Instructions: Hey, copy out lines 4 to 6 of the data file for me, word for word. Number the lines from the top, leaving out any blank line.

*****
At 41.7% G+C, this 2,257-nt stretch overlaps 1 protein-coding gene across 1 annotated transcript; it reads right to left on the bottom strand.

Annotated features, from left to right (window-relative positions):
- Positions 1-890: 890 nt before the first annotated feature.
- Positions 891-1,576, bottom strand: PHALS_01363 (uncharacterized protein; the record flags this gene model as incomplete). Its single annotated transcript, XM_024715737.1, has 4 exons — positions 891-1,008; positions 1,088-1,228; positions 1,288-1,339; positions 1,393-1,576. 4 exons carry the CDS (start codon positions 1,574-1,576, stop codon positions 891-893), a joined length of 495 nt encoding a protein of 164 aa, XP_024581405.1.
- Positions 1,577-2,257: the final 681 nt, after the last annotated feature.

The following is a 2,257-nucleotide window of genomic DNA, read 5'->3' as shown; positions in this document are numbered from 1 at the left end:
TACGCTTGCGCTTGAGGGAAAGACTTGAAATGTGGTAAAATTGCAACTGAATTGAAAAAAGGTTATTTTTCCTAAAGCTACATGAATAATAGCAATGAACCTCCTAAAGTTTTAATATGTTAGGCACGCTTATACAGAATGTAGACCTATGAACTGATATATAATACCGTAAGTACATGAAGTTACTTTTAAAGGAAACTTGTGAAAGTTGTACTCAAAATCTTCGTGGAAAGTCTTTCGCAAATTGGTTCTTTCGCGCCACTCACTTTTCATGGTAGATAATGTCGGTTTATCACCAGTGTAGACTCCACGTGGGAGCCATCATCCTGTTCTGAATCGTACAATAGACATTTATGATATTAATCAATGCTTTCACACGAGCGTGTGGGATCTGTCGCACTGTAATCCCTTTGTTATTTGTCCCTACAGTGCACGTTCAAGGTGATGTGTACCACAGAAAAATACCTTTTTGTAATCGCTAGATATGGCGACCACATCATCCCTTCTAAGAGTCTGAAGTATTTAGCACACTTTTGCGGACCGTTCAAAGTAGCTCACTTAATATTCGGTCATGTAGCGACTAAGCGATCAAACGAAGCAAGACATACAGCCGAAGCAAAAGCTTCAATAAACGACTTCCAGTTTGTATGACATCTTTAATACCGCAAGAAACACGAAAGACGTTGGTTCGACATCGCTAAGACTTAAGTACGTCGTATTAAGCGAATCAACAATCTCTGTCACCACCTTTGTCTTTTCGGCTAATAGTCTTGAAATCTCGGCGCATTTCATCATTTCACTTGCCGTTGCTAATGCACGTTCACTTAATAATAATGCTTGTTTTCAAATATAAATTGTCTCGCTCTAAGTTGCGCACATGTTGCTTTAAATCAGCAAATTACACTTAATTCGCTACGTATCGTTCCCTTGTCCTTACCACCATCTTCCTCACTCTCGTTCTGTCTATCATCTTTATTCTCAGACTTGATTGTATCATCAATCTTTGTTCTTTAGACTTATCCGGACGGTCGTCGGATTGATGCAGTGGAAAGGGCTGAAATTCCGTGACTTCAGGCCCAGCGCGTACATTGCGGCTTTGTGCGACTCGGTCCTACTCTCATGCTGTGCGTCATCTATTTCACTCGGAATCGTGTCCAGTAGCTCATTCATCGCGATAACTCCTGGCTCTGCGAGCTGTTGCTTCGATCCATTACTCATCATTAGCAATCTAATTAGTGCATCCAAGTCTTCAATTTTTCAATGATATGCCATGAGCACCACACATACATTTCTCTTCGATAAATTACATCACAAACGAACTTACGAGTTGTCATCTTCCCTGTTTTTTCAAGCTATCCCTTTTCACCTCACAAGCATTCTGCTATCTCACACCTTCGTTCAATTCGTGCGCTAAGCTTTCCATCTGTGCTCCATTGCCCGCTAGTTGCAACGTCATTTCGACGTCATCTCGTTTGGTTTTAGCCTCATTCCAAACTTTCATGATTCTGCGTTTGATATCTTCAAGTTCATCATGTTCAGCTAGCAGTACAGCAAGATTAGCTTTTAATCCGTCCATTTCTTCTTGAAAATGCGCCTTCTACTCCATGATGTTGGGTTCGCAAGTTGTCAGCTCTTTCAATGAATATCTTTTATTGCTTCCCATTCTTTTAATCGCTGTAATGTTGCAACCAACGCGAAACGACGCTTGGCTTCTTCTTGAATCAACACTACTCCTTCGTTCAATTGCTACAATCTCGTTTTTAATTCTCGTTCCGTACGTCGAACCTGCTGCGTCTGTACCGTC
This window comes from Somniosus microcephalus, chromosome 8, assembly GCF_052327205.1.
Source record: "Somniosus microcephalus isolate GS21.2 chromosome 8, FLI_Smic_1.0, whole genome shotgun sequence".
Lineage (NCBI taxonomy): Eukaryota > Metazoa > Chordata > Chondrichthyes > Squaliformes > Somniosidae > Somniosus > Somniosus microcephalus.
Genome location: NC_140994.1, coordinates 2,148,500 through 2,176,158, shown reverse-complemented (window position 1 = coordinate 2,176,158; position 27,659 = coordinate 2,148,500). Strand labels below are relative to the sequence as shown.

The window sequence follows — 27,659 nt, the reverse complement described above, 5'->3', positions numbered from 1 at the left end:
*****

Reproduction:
- Positions 891-1,576, bottom strand: PHALS_01363 (uncharacterized protein; the record flags this gene model as incomplete). Its single annotated transcript, XM_024715737.1, has 4 exons — positions 891-1,008; positions 1,088-1,228; positions 1,288-1,339; positions 1,393-1,576. 4 exons carry the CDS (start codon positions 1,574-1,576, stop codon positions 891-893), a joined length of 495 nt encoding a protein of 164 aa, XP_024581405.1.
- Positions 1,577-2,257: the final 681 nt, after the last annotated feature.

The following is a 2,257-nucleotide window of genomic DNA, read 5'->3' as shown; positions in this document are numbered from 1 at the left end: